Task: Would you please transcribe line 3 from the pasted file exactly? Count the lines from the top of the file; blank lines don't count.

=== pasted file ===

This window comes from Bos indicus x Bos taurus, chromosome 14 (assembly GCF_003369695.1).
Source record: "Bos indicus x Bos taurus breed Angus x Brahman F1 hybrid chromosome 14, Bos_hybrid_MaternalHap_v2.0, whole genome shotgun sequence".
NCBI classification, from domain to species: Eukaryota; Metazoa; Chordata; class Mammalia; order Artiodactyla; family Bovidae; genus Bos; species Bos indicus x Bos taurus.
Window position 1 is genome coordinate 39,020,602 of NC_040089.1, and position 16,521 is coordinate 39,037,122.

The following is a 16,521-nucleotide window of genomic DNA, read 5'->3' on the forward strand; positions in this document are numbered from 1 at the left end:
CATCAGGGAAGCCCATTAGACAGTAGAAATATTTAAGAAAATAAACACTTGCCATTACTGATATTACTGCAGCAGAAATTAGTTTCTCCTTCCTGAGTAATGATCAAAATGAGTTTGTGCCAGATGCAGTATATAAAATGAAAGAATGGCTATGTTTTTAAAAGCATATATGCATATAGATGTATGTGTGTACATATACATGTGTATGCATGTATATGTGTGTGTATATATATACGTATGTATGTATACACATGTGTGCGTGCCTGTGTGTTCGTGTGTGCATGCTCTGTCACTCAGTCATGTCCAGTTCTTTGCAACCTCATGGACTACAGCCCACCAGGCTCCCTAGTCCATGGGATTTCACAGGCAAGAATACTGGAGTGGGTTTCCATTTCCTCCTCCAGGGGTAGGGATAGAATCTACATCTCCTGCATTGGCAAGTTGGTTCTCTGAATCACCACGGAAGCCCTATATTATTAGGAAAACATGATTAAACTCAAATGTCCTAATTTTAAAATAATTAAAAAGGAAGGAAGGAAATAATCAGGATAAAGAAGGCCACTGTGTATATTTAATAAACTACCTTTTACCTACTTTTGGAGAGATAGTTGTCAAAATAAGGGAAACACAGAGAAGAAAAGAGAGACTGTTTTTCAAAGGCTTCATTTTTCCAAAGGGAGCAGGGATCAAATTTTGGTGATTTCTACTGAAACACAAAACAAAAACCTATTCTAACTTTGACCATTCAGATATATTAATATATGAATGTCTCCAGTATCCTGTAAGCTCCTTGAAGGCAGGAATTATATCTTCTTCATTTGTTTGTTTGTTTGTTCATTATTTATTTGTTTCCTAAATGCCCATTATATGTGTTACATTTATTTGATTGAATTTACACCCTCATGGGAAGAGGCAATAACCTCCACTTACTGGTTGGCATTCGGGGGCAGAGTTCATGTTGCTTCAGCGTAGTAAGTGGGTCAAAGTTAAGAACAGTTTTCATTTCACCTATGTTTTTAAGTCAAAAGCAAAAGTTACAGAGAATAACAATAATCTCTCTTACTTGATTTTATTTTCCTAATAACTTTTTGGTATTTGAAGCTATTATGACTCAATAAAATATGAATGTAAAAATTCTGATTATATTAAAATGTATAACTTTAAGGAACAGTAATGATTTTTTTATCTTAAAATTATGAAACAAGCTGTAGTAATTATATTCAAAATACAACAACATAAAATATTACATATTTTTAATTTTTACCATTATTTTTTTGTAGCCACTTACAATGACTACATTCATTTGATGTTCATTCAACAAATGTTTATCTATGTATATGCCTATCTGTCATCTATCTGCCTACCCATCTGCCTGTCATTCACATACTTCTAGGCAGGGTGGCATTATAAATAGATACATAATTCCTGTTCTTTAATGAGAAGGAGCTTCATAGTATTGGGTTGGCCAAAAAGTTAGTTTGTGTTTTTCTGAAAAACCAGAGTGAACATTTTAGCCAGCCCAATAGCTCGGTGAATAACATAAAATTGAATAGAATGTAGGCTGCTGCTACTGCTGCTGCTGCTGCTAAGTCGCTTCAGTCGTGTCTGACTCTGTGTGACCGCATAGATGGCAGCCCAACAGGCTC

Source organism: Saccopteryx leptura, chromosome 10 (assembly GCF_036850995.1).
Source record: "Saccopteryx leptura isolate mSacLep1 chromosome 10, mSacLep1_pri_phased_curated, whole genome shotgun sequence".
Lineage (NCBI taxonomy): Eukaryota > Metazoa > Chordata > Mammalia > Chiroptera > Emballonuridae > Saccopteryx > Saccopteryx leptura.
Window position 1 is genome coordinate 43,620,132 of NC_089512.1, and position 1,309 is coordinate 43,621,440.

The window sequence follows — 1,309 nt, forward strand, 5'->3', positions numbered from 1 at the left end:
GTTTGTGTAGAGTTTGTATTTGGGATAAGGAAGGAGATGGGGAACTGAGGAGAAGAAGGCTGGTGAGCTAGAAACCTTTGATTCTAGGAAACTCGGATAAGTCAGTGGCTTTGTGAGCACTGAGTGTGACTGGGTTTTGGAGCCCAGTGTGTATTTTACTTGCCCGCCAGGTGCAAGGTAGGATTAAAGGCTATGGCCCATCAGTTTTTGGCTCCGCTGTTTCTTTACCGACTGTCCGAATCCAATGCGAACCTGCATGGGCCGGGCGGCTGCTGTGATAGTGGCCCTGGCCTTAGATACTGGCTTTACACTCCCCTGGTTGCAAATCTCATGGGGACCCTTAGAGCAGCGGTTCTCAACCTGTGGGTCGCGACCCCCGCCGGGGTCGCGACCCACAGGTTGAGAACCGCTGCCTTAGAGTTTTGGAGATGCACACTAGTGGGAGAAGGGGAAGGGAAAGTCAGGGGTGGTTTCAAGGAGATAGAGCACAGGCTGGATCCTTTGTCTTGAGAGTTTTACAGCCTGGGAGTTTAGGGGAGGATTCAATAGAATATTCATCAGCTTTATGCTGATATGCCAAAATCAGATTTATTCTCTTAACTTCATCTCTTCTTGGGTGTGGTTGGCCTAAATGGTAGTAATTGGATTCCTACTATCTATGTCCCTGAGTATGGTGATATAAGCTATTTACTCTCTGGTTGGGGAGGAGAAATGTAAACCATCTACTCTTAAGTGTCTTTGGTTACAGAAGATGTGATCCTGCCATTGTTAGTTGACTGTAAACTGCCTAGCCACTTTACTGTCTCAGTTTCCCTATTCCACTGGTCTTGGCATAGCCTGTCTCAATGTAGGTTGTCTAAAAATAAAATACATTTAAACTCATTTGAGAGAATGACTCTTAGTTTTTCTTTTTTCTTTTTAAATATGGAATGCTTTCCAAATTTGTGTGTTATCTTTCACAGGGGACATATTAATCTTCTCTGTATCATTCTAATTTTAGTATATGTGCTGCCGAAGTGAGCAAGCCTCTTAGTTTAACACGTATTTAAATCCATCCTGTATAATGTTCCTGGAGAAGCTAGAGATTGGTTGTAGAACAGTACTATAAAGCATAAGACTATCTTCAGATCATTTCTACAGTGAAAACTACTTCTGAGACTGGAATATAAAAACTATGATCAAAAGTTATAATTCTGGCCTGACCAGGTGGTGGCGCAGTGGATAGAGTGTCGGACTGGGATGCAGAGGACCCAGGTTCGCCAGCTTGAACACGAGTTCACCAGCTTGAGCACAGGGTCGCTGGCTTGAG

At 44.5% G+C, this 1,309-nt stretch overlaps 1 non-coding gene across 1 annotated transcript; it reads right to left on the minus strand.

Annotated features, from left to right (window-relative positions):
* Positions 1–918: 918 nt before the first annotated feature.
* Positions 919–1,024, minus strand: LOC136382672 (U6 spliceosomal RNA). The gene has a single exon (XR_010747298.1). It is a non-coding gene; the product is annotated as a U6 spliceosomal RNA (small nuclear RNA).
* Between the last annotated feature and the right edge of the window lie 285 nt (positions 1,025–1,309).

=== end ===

NCBI classification, from domain to species: Eukaryota; Metazoa; Chordata; class Mammalia; order Artiodactyla; family Bovidae; genus Bos; species Bos indicus x Bos taurus.